The physician shortage has become a familiar issue for patients nationwide. You may wait weeks for an appointment, and then spend hours in the waiting room when the day finally comes—only for an appointment that lasts a few minutes. There are just not enough physicians to go around, and in fact, the AAMC estimates that there will be a shortage of up to 120,000 physicians by 2030. And while locum tenens physicians can relieve some of the burden many clinics face and get patients seen faster and provide better care, sometimes there’s still just not enough to go around.
How can we address this shortage in care and get patients the care they need? Nurse Practitioners (NPs) may be the answer. While these licensed care providers may not be full-fledged physicians, their care quality is on par with physician care—and often comes with a lower cost.
We looked at a few of the ways that nurse practitioners can help alleviate the physician shortage:
Numbers of Nurse Practitioners Growing Faster
The number of new nurse practitioners (NPs) each year is growing rapidly, and far outpaces the rate of growth for new physicians. In 2017, in fact, the inflow of NPs and physician assistants (PAs) to the healthcare industry exceeded the inflow of physicians. As these numbers only increase, there will only be more and more opportunities for NPs and other non-physician providers to assist in providing care to patients who would otherwise have had to endure significant wait times for care.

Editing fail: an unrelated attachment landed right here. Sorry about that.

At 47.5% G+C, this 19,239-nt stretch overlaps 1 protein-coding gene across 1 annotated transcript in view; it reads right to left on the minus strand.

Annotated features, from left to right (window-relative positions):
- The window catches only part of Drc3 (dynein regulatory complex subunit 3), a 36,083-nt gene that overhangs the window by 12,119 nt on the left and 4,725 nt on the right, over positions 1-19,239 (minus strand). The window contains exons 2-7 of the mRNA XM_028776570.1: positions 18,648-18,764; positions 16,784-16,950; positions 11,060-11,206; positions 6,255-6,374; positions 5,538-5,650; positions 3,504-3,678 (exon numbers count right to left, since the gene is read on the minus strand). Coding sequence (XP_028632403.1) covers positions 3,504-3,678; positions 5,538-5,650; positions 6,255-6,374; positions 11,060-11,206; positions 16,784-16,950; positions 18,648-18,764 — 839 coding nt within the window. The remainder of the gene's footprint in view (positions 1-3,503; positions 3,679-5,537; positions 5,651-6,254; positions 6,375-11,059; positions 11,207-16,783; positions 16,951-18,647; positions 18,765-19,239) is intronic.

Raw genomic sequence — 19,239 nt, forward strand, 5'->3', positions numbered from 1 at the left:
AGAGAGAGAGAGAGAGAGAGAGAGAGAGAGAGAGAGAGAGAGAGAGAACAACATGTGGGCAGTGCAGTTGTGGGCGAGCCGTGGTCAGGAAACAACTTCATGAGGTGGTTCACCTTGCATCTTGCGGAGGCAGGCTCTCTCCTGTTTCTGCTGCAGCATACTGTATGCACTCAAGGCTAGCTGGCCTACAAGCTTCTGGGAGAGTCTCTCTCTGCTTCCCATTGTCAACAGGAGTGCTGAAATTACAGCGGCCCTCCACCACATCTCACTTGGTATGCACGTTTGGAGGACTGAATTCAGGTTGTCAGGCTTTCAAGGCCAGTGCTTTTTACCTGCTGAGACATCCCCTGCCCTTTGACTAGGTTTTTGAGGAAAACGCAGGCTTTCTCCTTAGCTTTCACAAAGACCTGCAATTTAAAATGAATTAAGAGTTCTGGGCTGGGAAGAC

Practice in Rural Areas
Since physicians are often concentrated in urban areas, rural areas are often the first to suffer when physicians become scarce. Locum tenens physicians and/or telemedicine providers can provide much-needed assistance in times like this—but so can nurse practitioners and other non-physician providers. As rural areas often suffer most from reduced access, nurse practitioners can provide highly valuable assistance in those areas.
It’s a Partnership
While nurse practitioners can provide highly valuable assistance in a shortage like this one, it’s important to remember that nurse practitioners and physicians work best together. In an ideal world, it’s a highly effective partnership, where NPs refer more complicated issues to a physician for treatment but are able to address most of the simpler issues themselves.
The physician shortage is a serious struggle for all members of the healthcare industry, from clinics, to medical staff, to the care providers themselves. If nurse practitioners and other non-physician healthcare providers can step up and relieve some of that burden, so much the better. Everyone benefits: Patients get seen faster, and physicians have one less item on their to-do lists. It’s a win-win scenario.
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